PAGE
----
The Algona Upper Des Moines from Algona, Iowa on June 18, 1930 · Page 5
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The Algona Upper Des Moines from Algona, Iowa · Page 5

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Algona, Iowa
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Wednesday, June 18, 1930
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Page 5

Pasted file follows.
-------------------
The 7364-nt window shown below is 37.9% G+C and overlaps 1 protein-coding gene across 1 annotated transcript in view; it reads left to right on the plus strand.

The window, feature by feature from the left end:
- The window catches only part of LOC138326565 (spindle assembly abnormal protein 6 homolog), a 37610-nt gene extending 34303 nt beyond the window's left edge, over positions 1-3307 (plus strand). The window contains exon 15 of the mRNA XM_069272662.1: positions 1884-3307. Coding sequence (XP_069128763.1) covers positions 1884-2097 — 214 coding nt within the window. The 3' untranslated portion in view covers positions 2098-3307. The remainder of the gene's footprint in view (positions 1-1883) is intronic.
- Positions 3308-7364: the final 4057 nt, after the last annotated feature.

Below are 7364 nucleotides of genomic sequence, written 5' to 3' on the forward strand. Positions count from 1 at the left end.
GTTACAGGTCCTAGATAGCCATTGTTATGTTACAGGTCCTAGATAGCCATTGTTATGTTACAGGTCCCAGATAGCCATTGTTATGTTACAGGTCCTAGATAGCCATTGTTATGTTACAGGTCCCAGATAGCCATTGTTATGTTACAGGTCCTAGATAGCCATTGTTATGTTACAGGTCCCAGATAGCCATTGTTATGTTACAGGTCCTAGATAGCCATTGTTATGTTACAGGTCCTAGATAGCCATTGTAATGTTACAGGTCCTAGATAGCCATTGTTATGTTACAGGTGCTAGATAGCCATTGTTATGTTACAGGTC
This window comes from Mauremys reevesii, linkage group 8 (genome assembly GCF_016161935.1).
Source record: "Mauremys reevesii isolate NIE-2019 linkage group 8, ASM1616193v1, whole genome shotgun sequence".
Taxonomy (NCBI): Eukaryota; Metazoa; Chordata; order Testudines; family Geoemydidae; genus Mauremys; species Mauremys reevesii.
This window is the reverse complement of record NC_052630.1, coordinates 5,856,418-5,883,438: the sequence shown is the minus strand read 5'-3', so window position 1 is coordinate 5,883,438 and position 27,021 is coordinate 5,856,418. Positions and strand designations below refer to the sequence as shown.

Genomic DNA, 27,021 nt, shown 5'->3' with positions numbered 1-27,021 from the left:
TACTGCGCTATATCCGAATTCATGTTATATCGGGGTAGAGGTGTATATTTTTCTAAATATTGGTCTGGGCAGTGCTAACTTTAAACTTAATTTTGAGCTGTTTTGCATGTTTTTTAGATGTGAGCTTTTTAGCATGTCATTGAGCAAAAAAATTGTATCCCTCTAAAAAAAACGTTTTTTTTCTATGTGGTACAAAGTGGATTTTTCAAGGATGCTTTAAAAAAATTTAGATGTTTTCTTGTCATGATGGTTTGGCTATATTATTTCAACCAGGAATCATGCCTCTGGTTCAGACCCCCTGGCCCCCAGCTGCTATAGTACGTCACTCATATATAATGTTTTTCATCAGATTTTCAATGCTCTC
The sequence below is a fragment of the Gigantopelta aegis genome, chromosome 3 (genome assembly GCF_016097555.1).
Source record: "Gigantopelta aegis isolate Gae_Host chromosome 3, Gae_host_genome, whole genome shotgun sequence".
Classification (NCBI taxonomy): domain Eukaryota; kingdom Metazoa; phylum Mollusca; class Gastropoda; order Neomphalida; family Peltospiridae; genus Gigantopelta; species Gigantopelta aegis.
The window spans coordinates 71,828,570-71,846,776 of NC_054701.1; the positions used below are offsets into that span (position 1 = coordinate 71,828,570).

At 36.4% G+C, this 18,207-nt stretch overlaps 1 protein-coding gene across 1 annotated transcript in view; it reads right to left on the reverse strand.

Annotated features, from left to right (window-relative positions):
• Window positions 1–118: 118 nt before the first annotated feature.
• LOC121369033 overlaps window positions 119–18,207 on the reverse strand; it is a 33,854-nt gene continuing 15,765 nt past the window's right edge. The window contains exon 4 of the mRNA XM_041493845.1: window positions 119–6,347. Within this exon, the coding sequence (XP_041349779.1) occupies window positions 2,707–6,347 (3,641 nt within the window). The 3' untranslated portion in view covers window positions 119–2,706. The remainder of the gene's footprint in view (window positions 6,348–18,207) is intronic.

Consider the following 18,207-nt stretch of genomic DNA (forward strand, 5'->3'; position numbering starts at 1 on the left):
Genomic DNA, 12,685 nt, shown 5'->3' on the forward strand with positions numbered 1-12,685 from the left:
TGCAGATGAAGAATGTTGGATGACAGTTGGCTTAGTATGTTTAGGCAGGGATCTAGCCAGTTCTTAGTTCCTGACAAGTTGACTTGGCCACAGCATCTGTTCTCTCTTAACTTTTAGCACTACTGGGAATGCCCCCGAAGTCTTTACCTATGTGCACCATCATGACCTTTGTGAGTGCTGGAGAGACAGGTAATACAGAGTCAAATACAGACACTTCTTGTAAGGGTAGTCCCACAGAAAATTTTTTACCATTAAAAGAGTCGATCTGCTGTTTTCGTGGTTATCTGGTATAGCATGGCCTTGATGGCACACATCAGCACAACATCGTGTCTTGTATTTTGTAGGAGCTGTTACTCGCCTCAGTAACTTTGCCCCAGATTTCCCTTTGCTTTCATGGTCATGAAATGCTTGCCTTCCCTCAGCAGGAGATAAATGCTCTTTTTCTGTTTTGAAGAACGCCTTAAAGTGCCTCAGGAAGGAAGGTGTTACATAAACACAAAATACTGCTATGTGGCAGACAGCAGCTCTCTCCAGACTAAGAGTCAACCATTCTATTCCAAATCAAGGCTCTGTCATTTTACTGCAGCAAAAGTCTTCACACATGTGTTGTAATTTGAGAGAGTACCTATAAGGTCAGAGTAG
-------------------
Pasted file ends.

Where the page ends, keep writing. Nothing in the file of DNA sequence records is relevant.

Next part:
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HOW TO (SET OUT •Will 3*. Walker Tells of the Necessary Steps td Secure Passport to Leave, 'QUESTIONS ASKED AND PEES CHAS&ED, »tr. and Mrs. Walker Witt sail for Buenos Aires July 11 on g. g. American tegtoit. Pes Moiaes-ltepublican. June 18,1930 M. and D. Club Hold a Good Meeting, Hobart, June U. Special. The Four comer Mothers and Daughters club met last week Thursday Wlfih Mrs. Rena crulkshank. Roll call was answered by "Spring" quotations. A spell ing contest Was the feature of the pro groom. Mrs. Noble Mitchell won th contest. Mrs. Roy Lowman pronouncec the words. Recitations were given by Mildred Elmote and Helen Walker A, piano number Was played by Mrs Roy Lowman and a piano duet by Eve lyn and Mary cruikshank. Twenty three members were present and thfee visitors were also in attendance. The visitors were Mrs. Lester Mitchell o Chicago, Mrs. .Herman Lindeman of Dakota, City and Laura Hohensteln The members of the club will meet a the Call State Park next Week for the joint meeting of the four Mothers and Daughters clubs. Titonka Folks in an Auto Accident. —„ , —«v» Qwuviug into anoGner If I —*—~* ***™ iwarguerlte FanfiKtlK one imagines it is a simple tiro- Mattowl y escaped serious injury Wed*,«. i. „..«.—... . .. if. »"" '•«""<•"•"**'"•«-•"-when returning from 4-H CLUB MEMBERS i, June w. Editor of the f have thought it ml| to some people, as It WM learn something of the operandl of getting out of this meeting at the Mrs. tiny one imagines it is a stapte pro- h a »owly esci •cess, he Is quite mistaken, f or, to nark nesday * fteri a few shirts and collars in an old rain the 4-H club «*"? aay n and hike to Frisco, or New York• WavS Ambrose A. Call State i adieu to folks on the wharf and then W> p> Hadler had taken a number of steam away, is not quite the Way tin- th ^ ^^ to tne me eting in one of the cle Sam wishes you to leave. And if H9l} 001 buss « s - She was going down the you should accomplish a getawav In hul south of AJsona when a bolt came this manner, trouble would only have P ut of the brakes and they failed to began. For the South American port * ork> , she lost control of the bus and to which you were bound would no ll Went mto Vhe dltch and turned over, doiibt deny you entrance, and vou Marguerite received a deep cut in the would be returned home, perhaps not in k ^ ee ^"ted ** * bolt, but none of chains, but certainly in dlsmav with the other girls were hurt other than ample leisure to learn how the res- bemg wel1 shake n up. Those in the pective governments wish you to do ,, us were Mrs - w - p - Hadler and Caro- things. So let me begin all over H ne ' Mrs - E - °- Slack an <i Violet, again. ° uvcl Phydelis Peterson and Marguerite Pannkuk. A Number from Xdssuth Co, Went to Convention from June 9th to 13th, HEARD SPEECH MBS, OAfcBlE CAtt, iM ^ BIG the Girls AH Took ft Part In the Various Demonstrations, Mnslcales, and Study Centers. Twenty-one club girls and leaders attended the third annual state convention of Four-H cdub girls at Ames from 'June 8 to 13th. The delegation made the trip in a chartered bus. The Week was crowded with activities. In addition to the, regular program there were orchestra, chorus and harmonica JUNE CLEARANCE Buy Now and Save One-Half on New and Up-to'Date Merchandise •i iC~T~ /~ — °"* % * "° have anyone enter their territory, without scarcely a ques- probably on the expectation that them of „ ,i et booze, all the other countries have a frL qUe ? ti £ 1 ?'l to B8k ' and a few 'acts to be established. For example, let us take Argentina, whither Mrs Walker and myself are about to go ' documen * whioh we fhil'^oo^X^T 3 '^ 1 ' v T lia an application .for passport to Secretary of State Stim?«!i « £ tate de Partment at Washington, D. O., has control of all foreign travel matters. The applications wants to know when and where you were born, and whether you chose American or European parentage. It wants proof of these facts, by having you furnish a birth cirtificate and this is not an .easy thing to do, for while you were present at the time, you were so peeved at the doctor for his help in the case, that you tore up the document later which heralded your advent. But as a birth certificate is urged, and u you cannot find your own, a christening or confirmation statement will be accepted, but if these are also lack- tag, then some one who has known you for ten years is coerced into affirming all he knows about you and some things he doesn't know. The more you can or learn from the family ate into acted amiss, the application, preferably in my case, attested to by the deputy county clerk, goes to Washington, accompanied by three 'photos on a light background, 3% inches by 3% Inches in size on which you have written your full name. Initials will not do. The size of the photo is stipulated because there is a space just that size'on the application and passport on which your beautiful picture Is pasted. One detail is not to be overlooked, kindly pin check for ten dollars to the application to "pay postage,". when back comes the passport signed by Secretary Henry L. Stlmson, permitting you to travel for two years in foreign countries, .with the potential power of the stars and stripes ever over you. But to insure landing somewhere the consul of that country must be consulted before hand. The Argentine consul at New York City to whom we took our troubles, insisted upon a certified statement from the health department of our home town that we had recently been successfully vaccinated against the small pox and typhoid fever. He must have suspected that we purposed using their water for other than bathing purposes, so three "shots" one week apart renders us immune from tyhpoid. There remained'one more "••--"•— **-•— re presslve it becomes and Uncle Sam's offlcals seem to hanker after impres- filVGDGSS, And now that your birth Is properly attested, the second hurdle to leap . ———.—™. K»WU*Q a mgnij s sleep before getting Dr. Kenefick, was soon made up when he told'us no, and out of hls'ripe knowledge told us that trouble was Just plain sore eyes. The Argentine consul then put his Spanish worded visa upon our passport *IS vmu- «nn>ii<ni. mi. . «•«»• -^^aa^ou. nuiucu visa upon our DaSSDOrt ?r % ««w™T»••*»• w >«MMQU4£ \jvvLi jyur and if so adjustments must be -made. Not only your acts, but your Speech comes In for scrutiny and thus antagonism to Uncle Sam's form of government, and near disloyal utterances against the same are expected to , be ironed out. v , Assuming now that you havefnot having through the splendid generosity of our son, Phillip, previously secured steamship tickets, are assigned to cabin 39 on the American Legion, one of four sister boats, 555 feet long, plying be- >and rehearsals and many Contests for the girls to enter. . Kossuth county was represented in ;he orchestra by Elva Ewoldt, Busy Burt Bunch and Dorothy chrlstensen, Harrison Hustlers, both girls playing second violin. There were 114 girls in the orchestra. They played four selections at the last session of the convention. .JTnose In the chorus were Maxine Weisbrod and Marjorie Bailey, Fenton Forwards; Blanche Bufflngton and Phydelis Peterson, Buffalo Busy Bees; Fern Lewis, Ledyard Loyal Laborers; Anna Abbas, German Golden Glee' Berg, Spirit of Service; and Viva Brayton, Portland Peppy Pals. A special chorus was selected from the large chorus. Maxine Weisbrod, Fenton, sang in this. The special chorus sang at the crowning of the 4-H queen on 4-H club all talent night. A feature of the convention which the girls i liked very much was the harmonica band. Minnie Scheppman, Busy Burt Bunch and AUce Payne, Alethian, played in the band. The only requirement to enter the band is that the girls be able to read music, It is not necessary-that they know how to play a harmonica. The band also played at the Four- H girls all talent night during the convention. The girls can play several tunes on the harmonica and plan to teach all the other girls in their club that want to learn. The opera, "Martha," was presented on Tuesday night of the convention by the music department of Penn College, Oskaloosa. This was especially Interesting to the girls since the opera has been the subject of their music memory study for the past year. General meetings were held each afternoon, with many prominent people on the program. Among the speakers of the week were Mrs. Carrie Chapman Catt, national chairman of Cause and Prevention of War. Mrs. Catt is a • woman of world prominence. She grew<up,on t an Iowa farm and is a graduate of Iowa State - College at Ames. Miss Nellie Lee Holt, professor of psychology, Stephens' CollegCj Missouri, talked on "Living and Learning " Her vivid personality will long be remembered' , i Print and plain silk dresses, all the latest colors and styles for $4.75 $10.75 and $14.75 With and without sleeves COATS Dress and sport coats. _ Some self trim; others with fur collars $10.75 $16.75 $1975 coats below cost . work' in Mississippi spofce of club work as' carried on in Mlssls- tween New York and Beunos Aires, Argentina. We sail July llth.—Will F. Walker. sippi. In the morning sectional meetings were held. The groups were divided according to the project studied. Since Kossuth is studying Clothing, the girls attended the clothing meetings and received much help for demonstrations and local club programs. A well groomed girl contest was conducted for counties studying clothing. Dorothy Christensen, Harrison Hustlers, represented the county in the contest and was awarded $5,00 in gold which is to be used to further club work in the county. Elva Ewoldt, Busy Burt Bunch, received honrable mention in the "Best One Year Bread Club Record Contest." The state wide music memory contest was held 'Thursday afternoon. Grace Berg, Elva Ewoldt, Maxine Weisbrod, Gladys Bierstedt and Fern Lew- Is wrote for the county. i The .leaders and girls In attendance bor, Mr. Broederson at the German were: Grace Berg and Mrs. Anna Lar- Lutheran church in Algona on Friday. Rnn IpD/tui* Anrao '.flnlv^f r\f Cnmr4«<k. I TVlA eprvlnA TOna nrmrfiinfArl Kir tVia T?aTr 50 HATS $2.50 and All sizes All colors SPECIAL^lOO Pair Silk Hose, Silk to the top, Pair>»& Sweater Suits 3-piece, $9,90, Sweater Suits The Cloak Shop & Sorstedt Exclusive But Least Expensive. ••• "OPEN HOUSE" ott h* TELEPHONE OFFICE JUNE 20 "Open House" will be held at the telephone central office here on Friday, June 2O, from 10 a. m., to 9 p. m. We invite you and your friends to be our guests. Visit the central office and see how your calls are handled. See the opera* tors at work, the interesting equipment, that is necessary to provide this community with satisfactory telephone service. : Guides will be provided to take you through the building, and point out and explain things that are of interest to you ... the storage batteries that supply the talking current for your conversations . . . the distributing frames, where the wires of every subscriber are connected end extended to the switchboard . . . testing equipment that from the central office accurately locate* trouble perhaps miles away, These and many other things will be explained to you. You are welcome to visit the telephone office here at any time but you are especially invited to do 19 during "Open Hpu»e", Come alpne, or bring • party of friendf, I jjMH^ NORTHWESTERN BEU fMl TEtEPHONf CPMPAN? . . son, leader Swea Spirit of Service; The servjce was conducted by the Rev, Fern Lewis and Miss Emma Gutknticht, Dubbe and interment was made in the leader Ledyard Loyal Laborers; Anna rLetts Creek cemetery. The sympathy *?£_!° r .? u l°P. e «"?' which they will German's Golden Glee; Maxine Weisbrod and Marjorie Bailey, Fenton Forwards; Viva Brayton and Aletha Mann, the bereaved family. Mrs. C. L, Dittmer returned from th University hospital at Iowa City 01 Thursday of last week. She was accom flngton and Phydelis Peterson, lo Busy Bees; Minnie Scheppman, Gladys Bierstedt and Elva Ewoldt, Busy Burt Bunch; Dorothy Chrlsten- sen and AUce Nagel, Harrison Hustlers; Mrs. Ed, Dittmer, county club committee member, and Lottie Weasel, home demonstration agent. Good Hope Girl to . Tour in Europe. Good Hope, June 17. Special: Miss Myrtle Hanna, daughter of Mr. and Mrs, Geo, Hanna, returned recently from Cedar Falls, where she has been a student in the Teachers' College and from which institution she was graduated this spring. Her sister, Pearl, who is an instructor in the Mt. Vernon graded school of New York will spend her vacation sight-seeing in Europe. The party of which she will be a member is scheduled to sail July 3 and its itinerary will take it into seven different countries. The experience should add much to the education of the group, for travel is & source of knowledge which may not be attained by any other method. ter, Mr. and Mrs. Lyle Morris, whc will be here for an extended stay. Mrs Dittmer is still very ill but it is ex pected that the treatment received a the hospital and which will be con tinued here in part, will eventually return her to normal health. Good Hope community life will not be the same until this is accomplished. I LUVERNE NEWS, %ff88®®^^ GOOP HOPE NEWS, A post card shower in celebration of her birthday was given Mrs. J. N. Holding at Oakdale, Iowa, where she is receiving treatment for tuberculosis. Mrs. B. Q. Shields of New York city, ft niece of Rev. Alien Wood, arrived on Tuesday morning f pr m extended visit Witt) her mother, Mrs. Israel Moore and ' , . her uncle's fan^ly at Good Hope par The cemetery association met Thursday with Mrs. Voss. Miss Vera Lehman spent several days with friends in LuVerne. The band met Tuesday night for their usual practice hour. Susan Wilkinson from Mason City was a caller in town Friday. Mr. Brown and son, Elby, had business in Algona, last Thursday. Bryan Oglesby and family attended the movies to Algona Thursday night. R. B. Masterson and family were Fort Dodge shoppers Saturday afternoon. Mrs. Nettie Von Draska and niece, Nina Rogers, spent Wednesday in Fort Dodge. J, L. Llchty and party left Saturday for a two weeks' fishing trip In Minnesota. The Livermore Boy Scouts put on a drill here on main street last Wednesday evening. R. R. Masterson and family attended the farm bureau picnic in Algona last Tuesday. The Junior League met for a social la. Iowa, spent Sunday with Mr and Mrs. Joe Shultz H. C. Allen who recently underwent an operation in Fort Dodge hospital is improving rapidly. Mrs. George Marty and son of Mason City spent last week at the Dr. A. L. Spooner home. Eldred Johnson from near Hardy has been a helper at the Masterson farm the past two weeks. Mr. and Mrs. Fuller and family from Armstrong visited at the Harry Von Draska home last Sunday. Mrs. W. F. Godfrey and Mrs. De- Rae Godfrey had dental work done in Livermore last Thursday. John Dingier and wife of Minnesota spent a few days at the Fred Legler home the first of the week. The oldest son, Richard, of Mr. and Mrs. Roy Wadleigh, living near Sexton, is very ill at this writing. Rev. Kollman and family from Royal visited several days last week at the parental Fred Schneider home. elevator operator in the Snell build- Ing. Mr. and Mrs. M. W. Wensel and family of Webster City and Mrs. Eugene Loster of Philadelphia, spent last Sunday at the home. William Woito --• i* 4 'i'- C».'*?,' »\- ,,-'isgJt,v/A'"y^| •P :*&- -J^-^.- DeRae Godfrey drove to Fort Dodge Sunday and was accompanied home by his brother, Glenn, and family. Leona Ramus of Mason City spent ast week with her parents, Mr. and Mrs. William Ramus and family. Mrs. Raney and son, Forest, return- d from Cornell last week and will emain during the vacation months. Mrs. E,. O. Allen entertained the Tuesday club last week. This will be their last meeting for the summer. Mr. and Mrs. Harry Fleming and little daughter from Dell Rapids spent last week at the parental Tiede home, Mrs. Arthur Legler, Mrs. Ed. Dehnert and Mrs. A. L. Jones were hostesses to the Methodist Aid last Wednesday In the town hall. Mrs. Pearl Zwlefel and son, Wilson and Miss Opal White from Rochester are visiting their many relatives In LuVerne this week. Mrs. F. I. Chapman, who spent the past two weeks in Chicago, with her sister, Mrs. Fred Hagist, and family, returned home Thursday morning. Qlenn Godfrey and family of Fort ^•""^ spent the past week to LuVerne A wash out on the M. & St. L. railroad near the cut east of town called the section men on duty Friday night. They spent the greater part of the night working. The I. O. O. F. booster meeting on Monday night was well attended. After the business meeting the lodge and visiting members were entertained by the Rebekahs in the city hall. A large attendance of visiting members of the Epworth League met in the Methodist church Tuesday night for their rally. Nine societies of neighboring towns were represented at the meeting. Light refreshments were served at the close of the meeting. The Senior Bible class of the Methodist church was entertained Friday by Mrs. Leander Barton. There were twelve members present. Mrs. A. L. Spooner gave a reading whioh was greatly enjoyed by all. Mrs. Spooner was chosen as class teacher and Mrs. Gilles assistant. Refreshments were served by the hostess. Fred Marty and Miss Galloway of CJoquet, Minnesota, were married on June 3rd at Oloquet. Mr. Marty is the youngest son of Mrs. Catherine Marty of this place, ana for the past several years has been employed as an instructor in "the Cloquet schools. They left last week for a two months' ' — **— »*» "W* ¥Y*UUiX IfllOJ WUi return to their duties in the schools at Oloquet. K ?j ie » ni "«rt Thompson reunion was held Sunday at the parental Peter Thompson home in LuVerne, Those present were Sol Merrlam and family of Irvington; Mr. and Mrs. George Thompson. Ledyard; jMr> and Mre Everett Thompson, Humboldt; Mr. and Mrs. Faye Thompson, Eagle Grove; Mr. and Mrs. Allen Thompson and Mr! and Mrs. William Thompson and family of LuVerne. W.LWard The latest patterns in Wall Paper, Painting, Decorating and Paper Hanging. 87-tf hesitate to ask the cost In making preparations for a funeral, some have not even considered the burial vault, feeling that the cost limited this form of protection to the very wealthy. The fact is that the Buckstaff Burial Vault, which guarantees positive protection for the remains, is easily within the means of the average family. Ask us about it. A fitting farewell to rhe one who haa paued on — a comtbuinB memory for those who roinaiii -- it is Is the double purpose ul i;ar eervlce. With this in min.l. wi.- provide only the bctc i:i ;.,....e. equipment and merchandise. THE ROYAL PURPLt VAULT "•!'•- •'•-•! Ill ^l» I Nil INI ...111. *. _ Sold exclusively by LAJRD « HEIMER Mrs. Kelmer, Assistant Phones 621-320-343